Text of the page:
Hack Taken Seriously: Bomb Squad Called on Burton Third Promotion

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A Cambridge Bomb Squad officer attempts to disable a device placed on Kresge Field on the morning of April 24. The device was, in fact, a cherry-bomb-shaped concrete block advertising for the weekend’s annual “Dance ‘Til You Drop” party hosted by the Burton 3rd Bombers.
Greg Steinbrecher—The Tech

In 2008, Burton Third hung a silhouette of a bomber plane, bearing the letters “DTYD”, in Lobby 7 as a way of advertising their annual party. In 2009, they took it a step further. Early on April 24, a giant concrete structure, shaped to look like a bomb, appeared on the lawn of Kresge. What was meant as a simple advertisement for an annual event spun out of control, leading to investigation by the Cambridge Bomb squad.

A student notified MIT police of the presence of the object on Kresge at approximately 3 a.m. After investigating the structure, the police called the Cambridge Fire Department at approximately 5 a.m. The Cambridge Fire Department in turn called in the Cambridge Bomb squad to ensure the block was not dangerous.

The bomb squad fully investigated the supposed bomb, including examinations by members of the bomb squad dressed in full blast resistant gear and the use of a robot to inspect the bomb. A small charge was detonated near the block in an attempt to defuse it.

Once the bomb squad determined the block was safe, the block was chained to a fire truck and pulled out of the ground. The “bomb” was only a concrete hemisphere, held into the ground by metal spikes, with a concrete fuse glued on top and the letters “DTYD” painted on the side. It was modeled after the cherry bomb that serves as the floor’s insignia.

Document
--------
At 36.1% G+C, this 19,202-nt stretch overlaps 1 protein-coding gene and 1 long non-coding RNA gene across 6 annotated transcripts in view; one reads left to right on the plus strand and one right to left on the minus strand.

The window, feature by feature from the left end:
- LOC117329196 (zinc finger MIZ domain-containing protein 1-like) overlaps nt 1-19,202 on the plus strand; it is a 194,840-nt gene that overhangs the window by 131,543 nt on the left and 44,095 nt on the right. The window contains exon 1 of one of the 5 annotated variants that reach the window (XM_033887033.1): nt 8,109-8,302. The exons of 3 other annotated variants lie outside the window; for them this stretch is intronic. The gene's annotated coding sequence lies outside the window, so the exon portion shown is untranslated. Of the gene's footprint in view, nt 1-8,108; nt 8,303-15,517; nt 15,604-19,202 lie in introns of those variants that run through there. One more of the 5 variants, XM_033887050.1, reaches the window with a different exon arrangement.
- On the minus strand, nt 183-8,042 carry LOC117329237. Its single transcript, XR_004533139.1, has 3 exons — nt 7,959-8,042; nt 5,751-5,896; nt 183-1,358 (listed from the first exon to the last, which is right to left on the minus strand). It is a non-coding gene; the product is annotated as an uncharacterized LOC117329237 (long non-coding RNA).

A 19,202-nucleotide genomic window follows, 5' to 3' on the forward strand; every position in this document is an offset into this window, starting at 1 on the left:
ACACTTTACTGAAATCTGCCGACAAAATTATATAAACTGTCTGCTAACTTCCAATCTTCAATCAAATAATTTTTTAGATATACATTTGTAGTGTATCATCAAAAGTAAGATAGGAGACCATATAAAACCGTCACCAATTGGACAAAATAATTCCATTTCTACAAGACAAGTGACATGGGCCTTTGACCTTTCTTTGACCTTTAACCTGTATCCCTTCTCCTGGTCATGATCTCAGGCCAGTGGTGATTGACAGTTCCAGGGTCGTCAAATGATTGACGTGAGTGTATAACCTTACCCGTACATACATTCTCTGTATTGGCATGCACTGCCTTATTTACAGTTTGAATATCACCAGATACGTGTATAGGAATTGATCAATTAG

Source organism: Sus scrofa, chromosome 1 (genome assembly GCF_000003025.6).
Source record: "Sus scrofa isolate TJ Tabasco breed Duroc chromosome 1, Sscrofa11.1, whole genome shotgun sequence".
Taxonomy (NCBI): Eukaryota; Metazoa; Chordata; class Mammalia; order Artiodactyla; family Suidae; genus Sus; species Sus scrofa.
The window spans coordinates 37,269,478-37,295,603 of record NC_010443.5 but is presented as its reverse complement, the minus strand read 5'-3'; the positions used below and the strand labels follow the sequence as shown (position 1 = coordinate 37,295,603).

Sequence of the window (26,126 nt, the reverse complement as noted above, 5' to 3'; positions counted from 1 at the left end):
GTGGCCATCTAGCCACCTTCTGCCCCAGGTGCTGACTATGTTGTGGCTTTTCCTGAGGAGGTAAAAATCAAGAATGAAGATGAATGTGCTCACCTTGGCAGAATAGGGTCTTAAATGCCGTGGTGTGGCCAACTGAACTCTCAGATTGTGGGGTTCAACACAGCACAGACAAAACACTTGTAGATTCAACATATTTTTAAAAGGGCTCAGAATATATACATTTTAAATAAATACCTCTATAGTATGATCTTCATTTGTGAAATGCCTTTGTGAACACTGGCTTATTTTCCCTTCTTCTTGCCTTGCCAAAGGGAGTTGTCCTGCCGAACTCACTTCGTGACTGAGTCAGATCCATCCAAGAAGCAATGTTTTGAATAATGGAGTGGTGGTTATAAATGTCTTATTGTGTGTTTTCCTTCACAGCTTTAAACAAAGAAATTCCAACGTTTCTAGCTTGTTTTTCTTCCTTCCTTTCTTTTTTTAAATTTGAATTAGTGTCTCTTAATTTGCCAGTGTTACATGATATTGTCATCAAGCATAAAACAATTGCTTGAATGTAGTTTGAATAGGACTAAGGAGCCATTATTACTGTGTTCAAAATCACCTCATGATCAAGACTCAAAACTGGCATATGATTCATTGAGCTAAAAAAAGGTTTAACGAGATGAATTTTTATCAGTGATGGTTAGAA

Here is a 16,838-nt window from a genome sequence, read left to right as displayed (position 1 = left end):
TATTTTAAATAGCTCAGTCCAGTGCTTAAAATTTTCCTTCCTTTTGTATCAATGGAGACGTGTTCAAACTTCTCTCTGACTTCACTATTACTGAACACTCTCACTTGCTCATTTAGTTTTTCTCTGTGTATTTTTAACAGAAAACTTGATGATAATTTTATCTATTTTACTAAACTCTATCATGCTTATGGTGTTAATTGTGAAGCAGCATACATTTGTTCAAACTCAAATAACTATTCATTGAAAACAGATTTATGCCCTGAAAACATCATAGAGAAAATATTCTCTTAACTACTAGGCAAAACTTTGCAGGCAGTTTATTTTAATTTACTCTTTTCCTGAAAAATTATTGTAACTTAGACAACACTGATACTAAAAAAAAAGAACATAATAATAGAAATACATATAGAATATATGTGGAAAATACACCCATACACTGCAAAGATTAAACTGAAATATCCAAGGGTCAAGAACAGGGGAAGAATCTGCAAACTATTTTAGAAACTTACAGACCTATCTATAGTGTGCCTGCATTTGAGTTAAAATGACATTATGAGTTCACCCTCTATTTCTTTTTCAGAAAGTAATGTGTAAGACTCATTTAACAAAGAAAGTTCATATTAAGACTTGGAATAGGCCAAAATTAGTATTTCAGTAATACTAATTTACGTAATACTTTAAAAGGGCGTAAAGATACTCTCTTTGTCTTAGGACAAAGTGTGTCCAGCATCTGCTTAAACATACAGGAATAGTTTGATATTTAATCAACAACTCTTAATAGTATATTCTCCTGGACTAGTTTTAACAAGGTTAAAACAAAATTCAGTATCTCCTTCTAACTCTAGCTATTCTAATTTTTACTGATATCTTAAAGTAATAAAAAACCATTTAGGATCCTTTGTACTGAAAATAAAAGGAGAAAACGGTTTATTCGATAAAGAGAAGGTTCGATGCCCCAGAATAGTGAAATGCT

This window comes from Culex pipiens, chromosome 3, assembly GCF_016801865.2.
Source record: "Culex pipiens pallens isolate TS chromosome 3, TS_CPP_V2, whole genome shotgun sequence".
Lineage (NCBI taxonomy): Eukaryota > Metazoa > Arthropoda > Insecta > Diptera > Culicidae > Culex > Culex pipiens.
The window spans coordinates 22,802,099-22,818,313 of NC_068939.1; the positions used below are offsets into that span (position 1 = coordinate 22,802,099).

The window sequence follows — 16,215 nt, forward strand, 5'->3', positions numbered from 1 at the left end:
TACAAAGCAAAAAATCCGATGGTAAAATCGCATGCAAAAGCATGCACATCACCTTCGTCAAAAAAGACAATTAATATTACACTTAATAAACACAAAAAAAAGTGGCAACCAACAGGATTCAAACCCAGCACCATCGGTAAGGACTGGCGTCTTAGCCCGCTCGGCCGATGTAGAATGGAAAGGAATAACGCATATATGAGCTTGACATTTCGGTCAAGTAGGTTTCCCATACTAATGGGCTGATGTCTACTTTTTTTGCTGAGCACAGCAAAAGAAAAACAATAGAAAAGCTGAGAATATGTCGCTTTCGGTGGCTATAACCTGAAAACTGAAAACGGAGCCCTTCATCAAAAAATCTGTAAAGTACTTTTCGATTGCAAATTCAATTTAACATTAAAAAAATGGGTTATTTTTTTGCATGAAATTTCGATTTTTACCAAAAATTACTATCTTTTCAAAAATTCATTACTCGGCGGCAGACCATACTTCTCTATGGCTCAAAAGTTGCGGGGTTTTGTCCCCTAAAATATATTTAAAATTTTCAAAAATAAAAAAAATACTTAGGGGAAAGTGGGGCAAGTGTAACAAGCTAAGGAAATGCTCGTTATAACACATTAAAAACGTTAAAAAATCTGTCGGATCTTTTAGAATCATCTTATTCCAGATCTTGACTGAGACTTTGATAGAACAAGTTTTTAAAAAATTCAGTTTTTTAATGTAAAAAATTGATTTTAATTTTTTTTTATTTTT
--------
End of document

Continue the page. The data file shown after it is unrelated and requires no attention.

Eric D. Schmiedl ’09 (also a Tech photographer), who photographed the structure, said that he told an MIT police officer the bomb was fake early on April 24. Police do not recall being told the bomb was fake, only that there was something to investigate on Kresge.

The students of Burton Third issued a written apology for the statement, writing “We, the students of Burton Third, wish to issue a sincere and full apology for the events of the morning of April 24, 2009, for which we accept full responsibility … We did not intend to convey any threat or danger to the community.”

Following the bomb squad’s investigation, there was discussion of Burton-Conner potentially paying as much as $20,000 in fines to Cambridge as a result of the bomb squad’s investigation. The Tech reported in April that Barbara A. Baker, Senior Associate Dean of Students, told the residents of Burton-Conner that the dorm would be billed for the cost of the investigation. However, Baker told this reporter that “We are not aware that a bill was issued.”

Despite the investigation, the party ran as planned the night of April 24.